Middletown People See Mementos of Garrison, John Brown and Others.
Middletown, Conn., December 12.–The one hundredth anniversary of the birth of William Lloyd Garrison was observed at the Cross street Zion church on Sunday evening. The principal address was made by Rev. William North Rice, D. D., a professor at Wesleyan University. His father was an old-time Massachusetts Abolitionist and voted for James G. Birney. The address was interesting and instructive. Two bound volumes of the “Massachusetts Abolition” were on exhibition, also a steel engraving of William Lloyd Garrison, made in 1834, inclosed in an old-fashioned 6 x 9 gilt frame; a copy of Lydia M. Child’s “Appeal” (1833); a copy of Boume’s “Picture of Slavery,” published in Middletown in 1834; “Some Recollections of the Anti-Slavery Conflict,” by Rev. Samuel J. May; a copy of The Colored American, New York, 1841, containing an account of the trial of the Amistad captives; and a cane carried by Rev. Jehiel C. Beman while in Boston in 1840 acting as agent of the Anti-Slavery party and publisher of their organ; and a cane and piece of the rafter from the home of John Brown, in this State.
From The New York Age (New York, New York), Thursday, December 14, 1905.
Middletown, Conn., Dec. 3 (AP)–Wesleyan University’s Sigma Nu Fraternity today withdrew from its national organization. The action, a local chapter official said, was in protest of the national’s “white only” membership requirements.
The decision was applauded by University President Victor L. Butterfield, who said:
I am glad that all Wesleyan fraternities are now free of clauses discrimination against students for reasons of race or color.”
From The Pittsburgh Post-Gazette (Pittsburgh, Pennsylvania), Friday, December 4, 1959.
Wesleyan University Boys Object to the Fair Sex as Students.
Middletown, Conn., Oct. 24.–When Wesleyan university first opened its doors to young ladies there was no opposition among the young men. The young ladies, however, have so increased in numbers that the boys begin to feel their influence in college affairs, one effect of which is the decline of football, as the girls are not experts at kicking.
Twenty-five percent of the freshmen class this year is of the fair sex, and the ratio in the whole body of students is as one to five. The first evidence of the feeling of the boys was the name “quail,” which signifies a female student at Wesleyan. Webb Hall, the dormitory of the young ladies, is known as “Quail Roost.”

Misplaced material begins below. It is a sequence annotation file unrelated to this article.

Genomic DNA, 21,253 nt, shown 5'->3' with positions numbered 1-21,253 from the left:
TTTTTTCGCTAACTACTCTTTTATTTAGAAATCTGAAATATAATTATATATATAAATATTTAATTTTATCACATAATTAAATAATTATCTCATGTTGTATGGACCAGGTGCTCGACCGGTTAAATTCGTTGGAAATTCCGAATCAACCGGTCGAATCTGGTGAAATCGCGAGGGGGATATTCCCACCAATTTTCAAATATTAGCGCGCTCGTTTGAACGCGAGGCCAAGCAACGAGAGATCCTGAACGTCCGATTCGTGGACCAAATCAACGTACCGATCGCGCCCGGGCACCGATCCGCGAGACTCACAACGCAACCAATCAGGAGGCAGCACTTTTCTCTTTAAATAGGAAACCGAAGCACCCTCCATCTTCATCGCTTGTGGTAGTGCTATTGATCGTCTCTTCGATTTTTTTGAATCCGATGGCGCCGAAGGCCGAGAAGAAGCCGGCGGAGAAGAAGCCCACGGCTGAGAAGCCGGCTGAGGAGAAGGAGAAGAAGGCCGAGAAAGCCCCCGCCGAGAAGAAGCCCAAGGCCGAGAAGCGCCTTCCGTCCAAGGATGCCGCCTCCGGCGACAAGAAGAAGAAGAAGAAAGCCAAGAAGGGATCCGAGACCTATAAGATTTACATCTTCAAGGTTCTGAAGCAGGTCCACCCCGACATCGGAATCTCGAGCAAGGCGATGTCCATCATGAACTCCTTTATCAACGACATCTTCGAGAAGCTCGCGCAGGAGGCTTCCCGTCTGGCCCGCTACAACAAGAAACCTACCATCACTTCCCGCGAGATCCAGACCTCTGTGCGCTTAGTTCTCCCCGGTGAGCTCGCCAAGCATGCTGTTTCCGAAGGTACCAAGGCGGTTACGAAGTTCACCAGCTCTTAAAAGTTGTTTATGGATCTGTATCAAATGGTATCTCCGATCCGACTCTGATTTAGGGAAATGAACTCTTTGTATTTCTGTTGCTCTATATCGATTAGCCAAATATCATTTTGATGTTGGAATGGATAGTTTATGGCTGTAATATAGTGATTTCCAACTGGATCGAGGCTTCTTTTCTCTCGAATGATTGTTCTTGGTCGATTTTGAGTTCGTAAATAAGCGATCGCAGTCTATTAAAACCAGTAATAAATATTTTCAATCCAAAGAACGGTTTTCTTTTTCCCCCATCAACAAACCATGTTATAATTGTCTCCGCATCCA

But this is not all. The boys have organized the “P. D. Q.” society, the object of which is to put down the “quails.” The society is secret, and has now only about 100 members, but every young man in college is expected to join.
The method adopted by the “P. D. Q.” society is similar to the boycott. The college girls will not be invited by the college boys to any entertainments. Any college boy seen in the company of a “quail” will be summarily treated. The “quails” are to receive no consideration whatever.
From The Reidsville Review (Reidsville, North Caroline), Friday, October 27, 1893.
The summer of 1969 was full of high racial tensions in Middletown, Connecticut. In the mid-sixties, there was a rise of what were considered militant Black activist groups. The white Middletown community followed in the steps of much of the United States and reacted with fear. On the night of June 27th, these tensions began to culminate. Three white men assaulted a young black man as they were driving through an East Main Street neighborhood. This was followed by an incident at the Middletown Shopping Plaza on Washington Street, in which a white youth was stabbed. Violence escalated through the following two nights.
From The Bridgeport Post, Friday, June 27, 1969:
Big Disturbance in Middletown
Middletown, Conn. (AP)–Three persons were arrested in what police termed a “large disturbance” on South Main Street Thursday night.
One person was stabbed and another suffered a broken elbow before the crowd was dispersed.
Police broke up a crowd of black and white youths at a shopping plaza on Washington Street, but the black youngsters reassembled at the south end of Main Street, about a mile away. Several store windows on Main Street were smashed.
An emergency was declared by Police Chief Vincent Marino, and all off-duty officers were recalled to duty. The disturbance was over before midnight.
Women Strikers Claw and Bite Police; Troops Called
Middletown (Conn.) Officers Forced to Use Clubs in Subduing Foreign Industrial Workers
Middletown, Conn., June 7.–A clash of 350 striking operatives of the Russell Manufacturing Company with police and deputies, at the mills in South Farms today, brought here later a platoon of cavalrymen from Troop A, Connecticut national guard, to assist the police until the trouble is over.
Practically all the strikers are foreigners, the greater number being women who have joined the Industrial Workers of the World, and under encouragement of the organizers they demanded increased wages and improved working conditions. The strike followed the company’s refusal to recognize the labor organization.
Today’s clash was brought about by the strikers trying to stop others from going into the mills. The women fought the police with finger nails and teeth while showers of stones, bricks and other missiles were thrown by the men. The police finally used their clubs and dispersed the mob after several arrests had been made.
From The Indianapolis Star, June 8, 1912.
Dr. Martin Luther King, Jr. Speaks at Wesleyan University